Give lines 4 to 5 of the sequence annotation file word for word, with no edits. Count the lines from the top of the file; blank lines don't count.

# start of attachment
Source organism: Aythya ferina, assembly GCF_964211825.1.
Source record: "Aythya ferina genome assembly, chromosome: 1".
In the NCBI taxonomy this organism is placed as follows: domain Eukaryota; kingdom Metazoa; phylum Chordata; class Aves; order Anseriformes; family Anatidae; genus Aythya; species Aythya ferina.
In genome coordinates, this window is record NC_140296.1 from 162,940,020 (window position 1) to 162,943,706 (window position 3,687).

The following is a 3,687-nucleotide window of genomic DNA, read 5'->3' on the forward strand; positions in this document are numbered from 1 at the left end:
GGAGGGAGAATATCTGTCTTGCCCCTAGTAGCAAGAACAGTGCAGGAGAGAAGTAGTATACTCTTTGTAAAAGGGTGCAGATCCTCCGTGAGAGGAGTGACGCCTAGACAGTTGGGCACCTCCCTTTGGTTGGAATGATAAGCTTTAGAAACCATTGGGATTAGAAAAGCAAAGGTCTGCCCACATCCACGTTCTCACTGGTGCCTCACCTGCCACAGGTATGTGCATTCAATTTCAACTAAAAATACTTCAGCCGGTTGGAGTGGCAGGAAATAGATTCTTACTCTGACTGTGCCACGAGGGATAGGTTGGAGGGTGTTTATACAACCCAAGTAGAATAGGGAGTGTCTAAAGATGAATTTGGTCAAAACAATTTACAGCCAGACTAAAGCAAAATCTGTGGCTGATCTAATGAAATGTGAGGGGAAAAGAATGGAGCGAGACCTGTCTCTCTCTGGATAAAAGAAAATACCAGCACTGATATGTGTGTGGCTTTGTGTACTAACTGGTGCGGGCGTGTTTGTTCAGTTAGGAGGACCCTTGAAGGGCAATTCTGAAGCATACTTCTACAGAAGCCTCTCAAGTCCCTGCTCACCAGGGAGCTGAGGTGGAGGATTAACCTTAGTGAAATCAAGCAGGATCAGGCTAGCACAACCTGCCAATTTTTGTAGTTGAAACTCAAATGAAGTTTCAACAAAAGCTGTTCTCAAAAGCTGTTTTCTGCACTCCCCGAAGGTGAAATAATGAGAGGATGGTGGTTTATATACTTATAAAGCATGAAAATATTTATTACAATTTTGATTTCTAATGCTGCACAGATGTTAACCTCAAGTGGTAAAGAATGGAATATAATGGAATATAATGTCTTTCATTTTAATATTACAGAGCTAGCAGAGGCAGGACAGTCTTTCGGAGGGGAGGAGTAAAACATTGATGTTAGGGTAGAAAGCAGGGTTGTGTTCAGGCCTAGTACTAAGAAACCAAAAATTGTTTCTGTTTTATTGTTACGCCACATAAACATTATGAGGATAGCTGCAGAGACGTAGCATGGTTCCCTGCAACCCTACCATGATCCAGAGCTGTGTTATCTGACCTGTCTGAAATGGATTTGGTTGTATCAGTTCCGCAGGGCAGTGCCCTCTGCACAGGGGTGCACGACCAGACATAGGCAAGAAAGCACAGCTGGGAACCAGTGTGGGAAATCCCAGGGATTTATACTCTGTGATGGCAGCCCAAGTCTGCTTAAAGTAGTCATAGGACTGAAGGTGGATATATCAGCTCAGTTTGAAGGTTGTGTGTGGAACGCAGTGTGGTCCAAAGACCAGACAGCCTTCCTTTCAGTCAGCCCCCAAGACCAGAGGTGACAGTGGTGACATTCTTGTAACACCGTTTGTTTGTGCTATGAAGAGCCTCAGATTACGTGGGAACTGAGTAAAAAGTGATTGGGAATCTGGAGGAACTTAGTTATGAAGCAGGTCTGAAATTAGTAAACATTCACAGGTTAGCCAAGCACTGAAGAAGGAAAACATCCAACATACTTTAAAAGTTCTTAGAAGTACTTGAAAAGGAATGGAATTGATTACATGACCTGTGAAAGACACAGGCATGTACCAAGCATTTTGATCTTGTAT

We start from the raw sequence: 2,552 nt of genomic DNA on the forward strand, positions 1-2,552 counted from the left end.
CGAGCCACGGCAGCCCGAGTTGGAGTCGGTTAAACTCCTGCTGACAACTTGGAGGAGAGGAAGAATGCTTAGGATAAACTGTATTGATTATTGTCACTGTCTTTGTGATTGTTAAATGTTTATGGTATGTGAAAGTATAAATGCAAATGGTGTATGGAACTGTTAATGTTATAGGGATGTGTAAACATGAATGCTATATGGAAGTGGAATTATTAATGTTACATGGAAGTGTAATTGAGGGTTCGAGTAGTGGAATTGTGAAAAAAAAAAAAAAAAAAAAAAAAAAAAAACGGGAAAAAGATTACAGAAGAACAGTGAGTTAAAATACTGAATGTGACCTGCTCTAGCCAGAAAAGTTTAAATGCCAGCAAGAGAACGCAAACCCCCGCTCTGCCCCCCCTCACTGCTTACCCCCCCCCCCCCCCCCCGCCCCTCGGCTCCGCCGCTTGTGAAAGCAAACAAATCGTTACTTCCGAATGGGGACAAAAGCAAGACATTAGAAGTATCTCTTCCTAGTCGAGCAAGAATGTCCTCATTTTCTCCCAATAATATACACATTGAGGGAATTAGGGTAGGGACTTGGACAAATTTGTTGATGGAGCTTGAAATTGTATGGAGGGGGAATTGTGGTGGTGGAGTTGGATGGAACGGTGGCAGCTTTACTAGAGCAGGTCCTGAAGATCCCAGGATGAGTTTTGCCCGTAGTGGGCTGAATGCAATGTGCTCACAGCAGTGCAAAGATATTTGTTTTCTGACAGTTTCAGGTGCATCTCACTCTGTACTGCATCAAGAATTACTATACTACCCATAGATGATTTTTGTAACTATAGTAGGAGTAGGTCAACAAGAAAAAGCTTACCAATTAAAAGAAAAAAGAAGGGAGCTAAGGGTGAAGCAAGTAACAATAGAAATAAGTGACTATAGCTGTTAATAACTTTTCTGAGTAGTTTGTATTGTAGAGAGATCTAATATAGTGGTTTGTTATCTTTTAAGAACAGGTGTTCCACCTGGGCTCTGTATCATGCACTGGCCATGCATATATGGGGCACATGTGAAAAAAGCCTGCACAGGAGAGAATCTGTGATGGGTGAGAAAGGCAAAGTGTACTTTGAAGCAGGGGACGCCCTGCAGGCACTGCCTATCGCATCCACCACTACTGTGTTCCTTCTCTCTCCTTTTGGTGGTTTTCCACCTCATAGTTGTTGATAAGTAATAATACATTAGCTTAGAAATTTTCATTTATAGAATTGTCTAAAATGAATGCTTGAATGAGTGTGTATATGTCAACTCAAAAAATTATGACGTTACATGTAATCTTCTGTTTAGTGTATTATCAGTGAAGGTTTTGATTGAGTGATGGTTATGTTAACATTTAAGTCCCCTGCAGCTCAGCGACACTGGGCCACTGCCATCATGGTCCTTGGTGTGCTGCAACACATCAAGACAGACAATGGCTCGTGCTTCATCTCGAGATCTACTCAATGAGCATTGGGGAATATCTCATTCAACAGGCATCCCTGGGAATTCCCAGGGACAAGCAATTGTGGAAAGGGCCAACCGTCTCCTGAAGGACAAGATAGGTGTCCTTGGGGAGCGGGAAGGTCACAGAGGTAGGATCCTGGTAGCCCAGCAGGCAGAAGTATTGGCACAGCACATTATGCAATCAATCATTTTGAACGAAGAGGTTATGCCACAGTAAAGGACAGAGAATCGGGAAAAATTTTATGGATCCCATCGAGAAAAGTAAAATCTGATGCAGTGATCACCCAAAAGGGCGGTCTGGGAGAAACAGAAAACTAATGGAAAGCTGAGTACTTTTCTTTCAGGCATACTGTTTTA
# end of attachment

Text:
In genome coordinates, this window is record NC_140296.1 from 162,940,020 (window position 1) to 162,943,706 (window position 3,687).

The following is a 3,687-nucleotide window of genomic DNA, read 5'->3' on the forward strand; positions in this document are numbered from 1 at the left end: